Eye-Gouging Capitol Rioter in 'Shock' Over Detention With 'Inner-City Crimes' Inmates: Lawyer

Thomas Webster, a Capitol rioter who attacked a police officer with a metal pole and attempted to gouge his eyes, is said to be in "shock" over being detained with people who committed "inner-city" crimes, his lawyer said Friday.

According to Washington Post reporter Rachel Weiner, Webster's lawyer said he is being detained in a "dormitory setting," after police arrested him in connection with violently storming the U.S. Capitol building on January 6.

"For a middle aged guy whose never been arrested before this has been a shock for him," his lawyer said, while adding that his record outside of the attack is "sparkling."

Lawyer for Tommy Webster, retired NYPD cop accused of beating an MPD officer with flagpole on #J6, says his client is in a "dormitory setting" with people serving time for "inner-city crimes" - "for a middle aged guy whose never been arrested before this has been a shock for him"

— Rachel Weiner (@rachelweinerwp) April 9, 2021

Webster, 54, is a retired New York City Police officer and former Marine who at times performed high-profile duties in his career—including working perimeter security at City Hall and the New York mayoral residence, according to News 4.

Webster surrendered himself to the FBI on February 22, after he was accused of using a large metal pole to attack a Capitol police officer on January 6.

Photos and video footage have shown Webster striking the officer several times with the pole while holding a Marine Corps flag. He has also been accused of attempting to gouge the officer's eyes, and prompting him to choke after ripping off his mask.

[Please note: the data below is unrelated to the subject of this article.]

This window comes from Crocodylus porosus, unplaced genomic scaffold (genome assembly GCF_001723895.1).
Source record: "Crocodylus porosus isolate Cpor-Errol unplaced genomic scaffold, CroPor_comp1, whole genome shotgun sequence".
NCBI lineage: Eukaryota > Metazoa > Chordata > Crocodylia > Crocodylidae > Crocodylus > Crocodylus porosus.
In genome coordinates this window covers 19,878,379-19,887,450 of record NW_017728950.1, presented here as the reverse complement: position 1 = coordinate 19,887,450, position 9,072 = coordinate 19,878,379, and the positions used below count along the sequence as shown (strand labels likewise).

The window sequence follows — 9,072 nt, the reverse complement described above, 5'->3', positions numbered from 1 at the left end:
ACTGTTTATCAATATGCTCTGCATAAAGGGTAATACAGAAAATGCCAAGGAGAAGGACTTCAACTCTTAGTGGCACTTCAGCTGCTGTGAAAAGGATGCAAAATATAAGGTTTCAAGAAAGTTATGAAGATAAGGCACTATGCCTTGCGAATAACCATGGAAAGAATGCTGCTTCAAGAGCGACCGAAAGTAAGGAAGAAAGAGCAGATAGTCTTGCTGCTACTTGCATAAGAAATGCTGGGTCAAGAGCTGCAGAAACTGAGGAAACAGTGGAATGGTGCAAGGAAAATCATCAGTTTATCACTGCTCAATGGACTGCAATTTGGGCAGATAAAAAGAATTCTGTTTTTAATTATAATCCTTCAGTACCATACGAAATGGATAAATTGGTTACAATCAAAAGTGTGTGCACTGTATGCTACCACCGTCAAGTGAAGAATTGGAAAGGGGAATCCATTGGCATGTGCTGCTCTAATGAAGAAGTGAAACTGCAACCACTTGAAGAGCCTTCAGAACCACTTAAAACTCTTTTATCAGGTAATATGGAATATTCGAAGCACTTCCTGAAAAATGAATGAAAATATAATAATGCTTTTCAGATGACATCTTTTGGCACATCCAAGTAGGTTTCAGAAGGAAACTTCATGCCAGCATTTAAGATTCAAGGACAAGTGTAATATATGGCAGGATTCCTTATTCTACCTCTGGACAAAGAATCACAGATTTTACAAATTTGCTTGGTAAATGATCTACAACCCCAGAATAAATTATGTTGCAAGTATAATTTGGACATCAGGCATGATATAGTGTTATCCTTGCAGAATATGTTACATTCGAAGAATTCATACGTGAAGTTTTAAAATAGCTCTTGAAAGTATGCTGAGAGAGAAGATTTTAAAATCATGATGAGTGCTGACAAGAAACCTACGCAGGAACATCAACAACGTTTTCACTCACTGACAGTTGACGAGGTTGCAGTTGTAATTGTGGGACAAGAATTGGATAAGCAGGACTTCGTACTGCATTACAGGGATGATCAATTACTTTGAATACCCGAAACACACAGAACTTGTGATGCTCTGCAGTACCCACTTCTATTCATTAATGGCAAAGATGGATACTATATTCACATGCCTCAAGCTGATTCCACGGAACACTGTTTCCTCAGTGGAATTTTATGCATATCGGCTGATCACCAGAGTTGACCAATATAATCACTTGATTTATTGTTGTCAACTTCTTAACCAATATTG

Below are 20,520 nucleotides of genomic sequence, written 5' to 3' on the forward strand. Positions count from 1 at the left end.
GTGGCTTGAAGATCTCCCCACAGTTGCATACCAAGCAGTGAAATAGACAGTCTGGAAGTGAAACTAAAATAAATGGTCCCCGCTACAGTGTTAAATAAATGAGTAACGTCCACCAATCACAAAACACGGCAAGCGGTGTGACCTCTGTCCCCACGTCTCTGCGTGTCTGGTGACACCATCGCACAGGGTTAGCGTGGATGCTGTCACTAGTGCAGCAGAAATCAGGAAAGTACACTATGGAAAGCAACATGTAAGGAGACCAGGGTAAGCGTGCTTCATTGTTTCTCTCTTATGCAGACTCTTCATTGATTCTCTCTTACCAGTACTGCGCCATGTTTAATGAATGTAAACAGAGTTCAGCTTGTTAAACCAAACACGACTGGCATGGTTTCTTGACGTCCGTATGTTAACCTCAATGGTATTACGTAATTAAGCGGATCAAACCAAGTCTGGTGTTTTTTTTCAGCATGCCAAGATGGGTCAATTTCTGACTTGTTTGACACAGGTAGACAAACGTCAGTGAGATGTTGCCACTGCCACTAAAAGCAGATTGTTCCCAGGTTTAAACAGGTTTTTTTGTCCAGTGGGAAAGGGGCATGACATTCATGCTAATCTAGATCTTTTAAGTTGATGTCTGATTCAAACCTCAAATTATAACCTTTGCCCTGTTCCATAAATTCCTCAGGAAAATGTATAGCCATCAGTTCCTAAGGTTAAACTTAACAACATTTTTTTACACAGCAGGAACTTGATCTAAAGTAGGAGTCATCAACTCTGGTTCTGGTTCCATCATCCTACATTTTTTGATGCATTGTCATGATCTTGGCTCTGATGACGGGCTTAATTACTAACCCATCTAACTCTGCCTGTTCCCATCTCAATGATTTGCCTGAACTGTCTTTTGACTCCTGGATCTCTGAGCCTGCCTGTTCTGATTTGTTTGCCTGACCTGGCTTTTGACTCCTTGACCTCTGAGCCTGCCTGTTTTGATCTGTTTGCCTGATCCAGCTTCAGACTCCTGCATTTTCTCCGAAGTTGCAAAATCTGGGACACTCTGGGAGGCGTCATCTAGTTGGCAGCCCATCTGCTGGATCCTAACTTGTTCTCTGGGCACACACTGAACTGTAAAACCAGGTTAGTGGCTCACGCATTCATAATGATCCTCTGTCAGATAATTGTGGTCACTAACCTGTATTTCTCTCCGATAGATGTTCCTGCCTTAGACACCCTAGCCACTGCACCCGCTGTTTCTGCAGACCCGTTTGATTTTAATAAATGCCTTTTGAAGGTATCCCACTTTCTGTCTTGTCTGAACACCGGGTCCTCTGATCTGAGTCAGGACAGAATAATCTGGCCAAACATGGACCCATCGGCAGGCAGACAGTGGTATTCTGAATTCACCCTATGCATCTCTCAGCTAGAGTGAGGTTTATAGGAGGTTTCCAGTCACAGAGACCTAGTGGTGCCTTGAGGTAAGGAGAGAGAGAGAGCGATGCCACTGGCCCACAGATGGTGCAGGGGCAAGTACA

Assistant U.S. Attorney Benjamin Gianforti said in February that video footage at the events showed Webster attacking an officer "clear as day."

"These videos shock the conscience," the prosecutor said, alleging Webster "goes after that cop like a junkyard dog—teeth clenched and fists clenched."

"His teeth are gritted. This is a man who is about to unleash some kind of violence on somebody and, in fact, he did on that poor police officer," Gianforti added, according to New York 4.

Capitol Hill riot
A lawyer for Capitol rioter Thomas Webster said he's in "shock" to be detained with people who committed "inner-city crimes." Here, Trump supporters clash with police and security forces as they push barricades to storm the U.S. Capitol in Washington D.C on January 6, 2021. ROBERTO SCHMIDT/AFP/Getty Images

Prosecutors in February also alleged that Webster was wearing a bulletproof vest on the day of the attack, signaling that he was prepared for physical conflict. In a video posted to YouTube later that day, Webster is heard stating "send more patriots. We need some help."

"We believe he had a gun at the Capitol and thank God he didn't fire a shot then," prosecutors added.

Following his arrest, lawyers for Webster argued that he "poses no danger to the community" and that "he has done a terrific job as a husband and a father."

Webster has since been charged with assaulting police officers with a deadly weapon, obstruction of law enforcement during civil disorder, knowingly entering a restricted area, disorderly conduct in a restricted area, engaging in physical violence in a restricted area and violent entry and disorderly conduct on Capitol grounds, CNN reported.

According to Weiner, Webster is currently being detained in different facilities around the country as he awaits to face charges in D.C.

(He's not in D.C., where riot detainees are in a separate wing, causing friction on both sides -- like others arrested elsewhere he's been moved around the country on the way to D.C.)

— Rachel Weiner (@rachelweinerwp) April 9, 2021

In February, Gianforti said federal sentencing guidelines would recommend at least five years in prison if Webster chose not to go to trial and pleads guilty to the charges. If convicted at trial, the recommended prison term would be much higher, News 4 reported.

Webster is one of 300-plus suspects who have been accused of taking part in the riot on January 6, when thousands of pro-Trump supporters stormed the Capitol building in an attempt to halt the election certification of President Joe Biden.

A majority of those suspects are facing charges related to entering and remaining in a restricted building. Other charges include assaulting officers, disorderly conduct in a Capitol building and parading, demonstrating or picketing in a Capitol building.

So far, none of the suspects have been convicted of their crimes.

Newsweek contacted the White House for additional comment, but did not hear back in time for publication.